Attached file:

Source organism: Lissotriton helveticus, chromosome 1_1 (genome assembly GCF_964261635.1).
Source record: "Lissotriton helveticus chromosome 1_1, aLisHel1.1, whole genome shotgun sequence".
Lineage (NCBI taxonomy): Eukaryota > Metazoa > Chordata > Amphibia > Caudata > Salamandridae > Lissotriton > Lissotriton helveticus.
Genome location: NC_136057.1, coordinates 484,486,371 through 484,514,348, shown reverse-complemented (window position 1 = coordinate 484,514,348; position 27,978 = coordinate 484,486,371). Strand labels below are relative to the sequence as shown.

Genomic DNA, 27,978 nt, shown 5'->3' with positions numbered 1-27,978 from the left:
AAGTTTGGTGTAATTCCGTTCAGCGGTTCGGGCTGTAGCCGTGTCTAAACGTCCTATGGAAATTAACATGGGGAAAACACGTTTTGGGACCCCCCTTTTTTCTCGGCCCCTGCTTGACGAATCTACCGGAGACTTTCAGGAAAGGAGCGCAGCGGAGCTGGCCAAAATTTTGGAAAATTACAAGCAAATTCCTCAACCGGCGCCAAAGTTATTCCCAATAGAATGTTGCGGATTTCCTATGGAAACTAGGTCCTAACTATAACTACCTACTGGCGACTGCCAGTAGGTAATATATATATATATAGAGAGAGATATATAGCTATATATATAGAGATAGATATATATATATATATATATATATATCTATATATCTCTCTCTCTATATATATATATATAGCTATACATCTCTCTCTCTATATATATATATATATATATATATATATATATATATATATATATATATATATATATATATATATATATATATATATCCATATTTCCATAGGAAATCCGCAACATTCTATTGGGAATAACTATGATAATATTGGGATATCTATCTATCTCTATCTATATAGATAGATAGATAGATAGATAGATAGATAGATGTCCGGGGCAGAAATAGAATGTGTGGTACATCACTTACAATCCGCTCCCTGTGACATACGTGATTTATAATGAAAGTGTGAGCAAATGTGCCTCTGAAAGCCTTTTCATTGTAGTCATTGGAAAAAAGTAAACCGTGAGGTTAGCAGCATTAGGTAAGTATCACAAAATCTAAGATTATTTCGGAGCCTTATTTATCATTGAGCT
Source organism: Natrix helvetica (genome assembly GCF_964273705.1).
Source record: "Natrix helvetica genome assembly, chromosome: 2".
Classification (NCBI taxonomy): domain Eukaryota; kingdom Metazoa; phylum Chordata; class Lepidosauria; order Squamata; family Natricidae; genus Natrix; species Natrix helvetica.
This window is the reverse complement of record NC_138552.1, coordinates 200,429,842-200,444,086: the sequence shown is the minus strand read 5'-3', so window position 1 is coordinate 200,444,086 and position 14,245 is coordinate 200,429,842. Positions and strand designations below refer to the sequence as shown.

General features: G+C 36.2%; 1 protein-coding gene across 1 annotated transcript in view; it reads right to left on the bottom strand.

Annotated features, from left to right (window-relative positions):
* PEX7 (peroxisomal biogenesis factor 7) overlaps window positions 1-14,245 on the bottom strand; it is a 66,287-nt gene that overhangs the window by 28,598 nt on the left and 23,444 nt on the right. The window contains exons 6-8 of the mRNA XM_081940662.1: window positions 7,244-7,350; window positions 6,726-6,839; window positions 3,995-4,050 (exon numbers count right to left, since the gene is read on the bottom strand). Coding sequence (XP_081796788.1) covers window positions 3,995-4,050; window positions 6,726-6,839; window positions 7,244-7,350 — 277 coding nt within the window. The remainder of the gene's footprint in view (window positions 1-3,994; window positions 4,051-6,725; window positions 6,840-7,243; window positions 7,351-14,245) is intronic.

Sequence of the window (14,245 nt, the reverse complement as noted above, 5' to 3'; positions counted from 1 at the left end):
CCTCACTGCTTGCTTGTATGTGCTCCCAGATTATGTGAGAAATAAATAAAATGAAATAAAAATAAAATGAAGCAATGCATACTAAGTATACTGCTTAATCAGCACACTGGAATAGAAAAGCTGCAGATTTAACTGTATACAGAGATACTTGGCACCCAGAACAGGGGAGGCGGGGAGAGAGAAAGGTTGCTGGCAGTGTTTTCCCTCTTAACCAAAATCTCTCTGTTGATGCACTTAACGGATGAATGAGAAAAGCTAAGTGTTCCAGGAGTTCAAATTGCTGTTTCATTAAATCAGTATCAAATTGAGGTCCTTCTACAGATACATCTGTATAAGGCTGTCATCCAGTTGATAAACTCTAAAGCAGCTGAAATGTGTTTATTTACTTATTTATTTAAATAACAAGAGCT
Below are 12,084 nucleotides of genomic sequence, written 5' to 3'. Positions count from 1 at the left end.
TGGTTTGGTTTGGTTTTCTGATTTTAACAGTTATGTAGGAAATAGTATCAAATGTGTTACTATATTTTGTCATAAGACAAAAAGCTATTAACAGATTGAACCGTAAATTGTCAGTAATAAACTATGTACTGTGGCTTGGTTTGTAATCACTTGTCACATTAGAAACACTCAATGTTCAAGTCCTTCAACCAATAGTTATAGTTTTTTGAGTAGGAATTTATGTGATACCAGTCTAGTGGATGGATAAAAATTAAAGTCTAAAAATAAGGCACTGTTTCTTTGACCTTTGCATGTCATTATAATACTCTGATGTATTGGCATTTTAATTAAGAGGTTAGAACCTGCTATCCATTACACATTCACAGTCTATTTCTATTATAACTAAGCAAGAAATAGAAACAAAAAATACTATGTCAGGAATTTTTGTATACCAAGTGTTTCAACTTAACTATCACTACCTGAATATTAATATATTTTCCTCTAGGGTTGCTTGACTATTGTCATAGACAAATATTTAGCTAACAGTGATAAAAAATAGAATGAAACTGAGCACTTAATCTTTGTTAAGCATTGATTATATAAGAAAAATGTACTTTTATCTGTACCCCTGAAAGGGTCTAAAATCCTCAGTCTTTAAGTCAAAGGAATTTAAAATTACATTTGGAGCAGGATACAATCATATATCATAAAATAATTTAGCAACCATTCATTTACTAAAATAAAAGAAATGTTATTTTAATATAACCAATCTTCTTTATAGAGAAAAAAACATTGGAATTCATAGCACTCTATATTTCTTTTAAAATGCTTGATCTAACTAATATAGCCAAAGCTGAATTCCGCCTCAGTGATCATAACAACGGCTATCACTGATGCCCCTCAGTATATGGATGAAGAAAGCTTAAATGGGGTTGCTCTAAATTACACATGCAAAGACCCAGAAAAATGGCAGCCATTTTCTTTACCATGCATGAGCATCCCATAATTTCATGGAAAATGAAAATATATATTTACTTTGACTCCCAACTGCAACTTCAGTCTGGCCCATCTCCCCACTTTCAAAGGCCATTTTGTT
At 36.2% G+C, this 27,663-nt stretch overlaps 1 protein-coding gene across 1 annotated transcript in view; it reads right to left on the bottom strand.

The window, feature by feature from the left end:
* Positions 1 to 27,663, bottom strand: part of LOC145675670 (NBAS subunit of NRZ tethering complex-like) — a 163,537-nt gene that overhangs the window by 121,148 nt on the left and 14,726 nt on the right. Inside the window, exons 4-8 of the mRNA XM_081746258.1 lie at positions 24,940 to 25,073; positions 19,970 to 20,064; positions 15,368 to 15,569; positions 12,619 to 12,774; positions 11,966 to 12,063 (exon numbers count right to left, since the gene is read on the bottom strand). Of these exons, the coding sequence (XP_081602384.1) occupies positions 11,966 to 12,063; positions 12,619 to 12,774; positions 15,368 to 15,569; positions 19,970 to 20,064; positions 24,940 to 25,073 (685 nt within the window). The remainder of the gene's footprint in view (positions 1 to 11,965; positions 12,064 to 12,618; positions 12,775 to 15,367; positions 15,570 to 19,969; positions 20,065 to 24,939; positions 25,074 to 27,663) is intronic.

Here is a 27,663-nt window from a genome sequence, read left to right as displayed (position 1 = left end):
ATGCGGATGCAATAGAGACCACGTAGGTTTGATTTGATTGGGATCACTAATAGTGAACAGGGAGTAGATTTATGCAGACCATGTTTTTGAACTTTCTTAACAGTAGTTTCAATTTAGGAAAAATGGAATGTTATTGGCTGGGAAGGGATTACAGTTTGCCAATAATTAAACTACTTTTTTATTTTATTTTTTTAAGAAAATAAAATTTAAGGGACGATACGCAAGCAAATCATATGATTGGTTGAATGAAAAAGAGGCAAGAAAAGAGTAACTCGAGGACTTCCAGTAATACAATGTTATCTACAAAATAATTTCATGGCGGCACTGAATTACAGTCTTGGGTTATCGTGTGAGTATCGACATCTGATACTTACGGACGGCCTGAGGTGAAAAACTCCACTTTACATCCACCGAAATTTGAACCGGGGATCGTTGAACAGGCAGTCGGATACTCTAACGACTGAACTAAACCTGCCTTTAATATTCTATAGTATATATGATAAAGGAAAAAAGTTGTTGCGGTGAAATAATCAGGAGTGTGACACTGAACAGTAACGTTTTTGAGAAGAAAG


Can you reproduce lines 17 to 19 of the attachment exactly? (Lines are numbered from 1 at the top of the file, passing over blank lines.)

TGGTTTGGTTTGGTTTTCTGATTTTAACAGTTATGTAGGAAATAGTATCAAATGTGTTACTATATTTTGTCATAAGACAAAAAGCTATTAACAGATTGAACCGTAAATTGTCAGTAATAAACTATGTACTGTGGCTTGGTTTGTAATCACTTGTCACATTAGAAACACTCAATGTTCAAGTCCTTCAACCAATAGTTATAGTTTTTTGAGTAGGAATTTATGTGATACCAGTCTAGTGGATGGATAAAAATTAAAGTCTAAAAATAAGGCACTGTTTCTTTGACCTTTGCATGTCATTATAATACTCTGATGTATTGGCATTTTAATTAAGAGGTTAGAACCTGCTATCCATTACACATTCACAGTCTATTTCTATTATAACTAAGCAAGAAATAGAAACAAAAAATACTATGTCAGGAATTTTTGTATACCAAGTGTTTCAACTTAACTATCACTACCTGAATATTAATATATTTTCCTCTAGGGTTGCTTGACTATTGTCATAGACAAATATTTAGCTAACAGTGATAAAAAATAGAATGAAACTGAGCACTTAATCTTTGTTAAGCATTGATTATATAAGAAAAATGTACTTTTATCTGTACCCCTGAAAGGGTCTAAAATCCTCAGTCTTTAAGTCAAAGGAATTTAAAATTACATTTGGAGCAGGATACAATCATATATCATAAAATAATTTAGCAACCATTCATTTACTAAAATAAAAGAAATGTTATTTTAATATAACCAATCTTCTTTATAGAGAAAAAAACATTGGAATTCATAGCACTCTATATTTCTTTTAAAATGCTTGATCTAACTAATATAGCCAAAGCTGAATTCCGCCTCAGTGATCATAACAACGGCTATCACTGATGCCCCTCAGTATATGGATGAAGAAAGCTTAAATGGGGTTGCTCTAAATTACACATGCAAAGACCCAGAAAAATGGCAGCCATTTTCTTTACCATGCATGAGCATCCCATAATTTCATGGAAAATGAAAATATATATTTACTTTGACTCCCAACTGCAACTTCAGTCTGGCCCATCTCCCCACTTTCAAAGGCCATTTTGTT
At 36.2% G+C, this 27,663-nt stretch overlaps 1 protein-coding gene across 1 annotated transcript in view; it reads right to left on the bottom strand.

The window, feature by feature from the left end: